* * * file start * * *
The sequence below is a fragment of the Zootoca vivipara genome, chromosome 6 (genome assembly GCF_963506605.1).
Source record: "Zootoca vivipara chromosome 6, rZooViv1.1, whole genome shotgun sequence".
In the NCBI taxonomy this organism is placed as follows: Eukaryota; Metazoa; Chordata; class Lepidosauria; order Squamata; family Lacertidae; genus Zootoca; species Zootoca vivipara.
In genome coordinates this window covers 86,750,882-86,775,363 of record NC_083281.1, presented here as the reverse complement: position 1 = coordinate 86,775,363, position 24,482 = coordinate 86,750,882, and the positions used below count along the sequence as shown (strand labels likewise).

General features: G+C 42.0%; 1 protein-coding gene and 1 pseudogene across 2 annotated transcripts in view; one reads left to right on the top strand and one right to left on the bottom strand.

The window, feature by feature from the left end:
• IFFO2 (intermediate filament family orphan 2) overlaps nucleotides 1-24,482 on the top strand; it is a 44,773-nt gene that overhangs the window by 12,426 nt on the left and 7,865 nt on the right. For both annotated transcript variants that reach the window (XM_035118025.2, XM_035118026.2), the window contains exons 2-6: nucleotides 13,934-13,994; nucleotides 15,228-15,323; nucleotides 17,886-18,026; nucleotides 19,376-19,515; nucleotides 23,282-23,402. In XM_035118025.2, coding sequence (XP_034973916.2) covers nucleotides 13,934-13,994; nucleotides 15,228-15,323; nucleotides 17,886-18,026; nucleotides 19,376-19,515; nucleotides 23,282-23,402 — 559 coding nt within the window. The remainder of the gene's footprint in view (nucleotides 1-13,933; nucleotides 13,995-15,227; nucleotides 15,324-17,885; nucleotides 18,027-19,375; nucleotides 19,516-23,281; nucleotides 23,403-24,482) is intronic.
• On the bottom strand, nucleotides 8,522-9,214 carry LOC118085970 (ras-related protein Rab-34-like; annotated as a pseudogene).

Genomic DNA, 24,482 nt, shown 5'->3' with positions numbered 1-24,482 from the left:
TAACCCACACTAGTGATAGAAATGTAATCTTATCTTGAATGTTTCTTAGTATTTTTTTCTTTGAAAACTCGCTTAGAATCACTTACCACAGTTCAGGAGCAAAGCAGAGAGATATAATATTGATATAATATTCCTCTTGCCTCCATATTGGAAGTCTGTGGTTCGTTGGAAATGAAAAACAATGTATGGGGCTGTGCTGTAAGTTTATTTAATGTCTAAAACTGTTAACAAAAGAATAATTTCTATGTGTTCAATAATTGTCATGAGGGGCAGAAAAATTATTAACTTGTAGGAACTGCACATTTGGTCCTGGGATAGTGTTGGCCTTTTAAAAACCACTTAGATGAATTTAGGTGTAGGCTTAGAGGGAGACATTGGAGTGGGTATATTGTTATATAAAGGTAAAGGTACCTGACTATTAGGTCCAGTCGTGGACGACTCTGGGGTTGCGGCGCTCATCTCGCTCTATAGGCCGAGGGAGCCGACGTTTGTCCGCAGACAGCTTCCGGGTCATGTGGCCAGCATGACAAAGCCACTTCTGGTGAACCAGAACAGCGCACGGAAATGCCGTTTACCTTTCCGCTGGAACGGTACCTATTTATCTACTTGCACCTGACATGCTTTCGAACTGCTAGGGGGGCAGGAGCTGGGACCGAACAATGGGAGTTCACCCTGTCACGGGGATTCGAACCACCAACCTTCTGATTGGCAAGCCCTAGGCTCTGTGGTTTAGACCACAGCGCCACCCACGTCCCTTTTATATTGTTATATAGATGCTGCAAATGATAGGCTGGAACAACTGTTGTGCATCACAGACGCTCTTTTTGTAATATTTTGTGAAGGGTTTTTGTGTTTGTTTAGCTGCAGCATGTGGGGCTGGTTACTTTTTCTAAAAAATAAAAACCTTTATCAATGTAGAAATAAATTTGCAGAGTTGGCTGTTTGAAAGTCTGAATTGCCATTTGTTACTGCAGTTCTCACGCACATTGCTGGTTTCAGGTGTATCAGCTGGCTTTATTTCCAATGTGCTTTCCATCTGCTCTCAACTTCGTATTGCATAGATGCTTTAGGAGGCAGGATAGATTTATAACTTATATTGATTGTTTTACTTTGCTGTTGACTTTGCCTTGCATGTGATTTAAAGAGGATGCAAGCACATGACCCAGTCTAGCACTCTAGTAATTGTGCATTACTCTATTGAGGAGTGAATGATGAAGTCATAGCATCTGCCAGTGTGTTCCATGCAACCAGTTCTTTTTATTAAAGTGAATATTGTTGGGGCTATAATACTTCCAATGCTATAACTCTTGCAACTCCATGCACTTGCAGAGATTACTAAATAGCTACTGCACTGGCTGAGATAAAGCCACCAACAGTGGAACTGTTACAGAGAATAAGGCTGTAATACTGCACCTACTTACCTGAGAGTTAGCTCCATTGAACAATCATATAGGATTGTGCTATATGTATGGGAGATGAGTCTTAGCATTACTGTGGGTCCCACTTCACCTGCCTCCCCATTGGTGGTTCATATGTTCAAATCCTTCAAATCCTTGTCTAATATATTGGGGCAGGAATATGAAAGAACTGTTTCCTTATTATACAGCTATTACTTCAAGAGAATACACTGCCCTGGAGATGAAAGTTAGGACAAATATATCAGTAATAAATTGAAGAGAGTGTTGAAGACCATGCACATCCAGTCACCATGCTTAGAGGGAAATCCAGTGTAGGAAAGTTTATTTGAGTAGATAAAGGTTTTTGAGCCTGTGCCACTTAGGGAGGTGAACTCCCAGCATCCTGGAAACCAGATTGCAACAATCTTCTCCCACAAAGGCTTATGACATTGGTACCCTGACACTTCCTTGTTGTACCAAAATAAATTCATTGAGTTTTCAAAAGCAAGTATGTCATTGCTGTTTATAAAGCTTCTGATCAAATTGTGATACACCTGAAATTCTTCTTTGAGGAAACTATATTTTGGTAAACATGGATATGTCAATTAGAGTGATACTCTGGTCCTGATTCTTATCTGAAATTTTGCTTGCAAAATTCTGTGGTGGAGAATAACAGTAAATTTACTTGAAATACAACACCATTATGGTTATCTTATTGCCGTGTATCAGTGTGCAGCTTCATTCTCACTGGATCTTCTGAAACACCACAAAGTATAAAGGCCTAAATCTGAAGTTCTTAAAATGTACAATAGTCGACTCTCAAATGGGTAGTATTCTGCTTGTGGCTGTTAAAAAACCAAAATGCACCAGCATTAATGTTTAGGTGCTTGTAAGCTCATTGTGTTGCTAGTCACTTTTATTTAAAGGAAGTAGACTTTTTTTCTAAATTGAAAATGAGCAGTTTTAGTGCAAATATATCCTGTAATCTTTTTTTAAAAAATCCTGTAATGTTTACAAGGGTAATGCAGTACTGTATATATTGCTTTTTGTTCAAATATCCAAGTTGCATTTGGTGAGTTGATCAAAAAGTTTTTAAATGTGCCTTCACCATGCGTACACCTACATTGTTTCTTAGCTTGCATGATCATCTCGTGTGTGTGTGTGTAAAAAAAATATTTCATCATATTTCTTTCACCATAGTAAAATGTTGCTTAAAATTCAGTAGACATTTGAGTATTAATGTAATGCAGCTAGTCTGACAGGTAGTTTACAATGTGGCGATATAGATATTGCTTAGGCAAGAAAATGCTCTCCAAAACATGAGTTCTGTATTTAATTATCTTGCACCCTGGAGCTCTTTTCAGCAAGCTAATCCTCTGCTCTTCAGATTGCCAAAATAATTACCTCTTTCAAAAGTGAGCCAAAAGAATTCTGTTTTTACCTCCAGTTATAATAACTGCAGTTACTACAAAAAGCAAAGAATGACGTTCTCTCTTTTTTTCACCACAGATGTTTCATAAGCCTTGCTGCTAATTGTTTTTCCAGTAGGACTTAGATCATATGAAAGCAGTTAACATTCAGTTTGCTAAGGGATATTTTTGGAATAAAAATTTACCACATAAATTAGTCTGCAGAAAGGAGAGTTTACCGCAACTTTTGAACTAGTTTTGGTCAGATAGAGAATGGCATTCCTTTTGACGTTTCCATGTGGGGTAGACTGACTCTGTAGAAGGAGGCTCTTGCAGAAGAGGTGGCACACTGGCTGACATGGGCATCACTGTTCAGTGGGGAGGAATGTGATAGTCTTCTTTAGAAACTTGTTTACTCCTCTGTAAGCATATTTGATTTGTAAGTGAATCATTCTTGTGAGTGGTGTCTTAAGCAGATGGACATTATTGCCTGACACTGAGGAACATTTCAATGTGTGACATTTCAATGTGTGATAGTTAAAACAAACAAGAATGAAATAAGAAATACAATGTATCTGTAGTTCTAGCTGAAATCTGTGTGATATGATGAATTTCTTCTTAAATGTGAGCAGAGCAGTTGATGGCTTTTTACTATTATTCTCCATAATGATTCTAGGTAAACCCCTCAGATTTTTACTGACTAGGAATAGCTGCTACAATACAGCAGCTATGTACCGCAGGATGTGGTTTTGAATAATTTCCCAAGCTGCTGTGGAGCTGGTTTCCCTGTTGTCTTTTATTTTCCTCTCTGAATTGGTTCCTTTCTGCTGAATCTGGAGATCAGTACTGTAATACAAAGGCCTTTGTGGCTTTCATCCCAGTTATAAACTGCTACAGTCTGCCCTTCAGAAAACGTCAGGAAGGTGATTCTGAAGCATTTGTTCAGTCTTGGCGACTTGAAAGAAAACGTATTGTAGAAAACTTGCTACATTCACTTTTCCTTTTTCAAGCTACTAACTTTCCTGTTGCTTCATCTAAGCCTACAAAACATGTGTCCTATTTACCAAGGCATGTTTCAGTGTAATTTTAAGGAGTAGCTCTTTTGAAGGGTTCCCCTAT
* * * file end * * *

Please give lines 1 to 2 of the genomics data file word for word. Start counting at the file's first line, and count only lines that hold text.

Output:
The sequence below is a fragment of the Zootoca vivipara genome, chromosome 6 (genome assembly GCF_963506605.1).
Source record: "Zootoca vivipara chromosome 6, rZooViv1.1, whole genome shotgun sequence".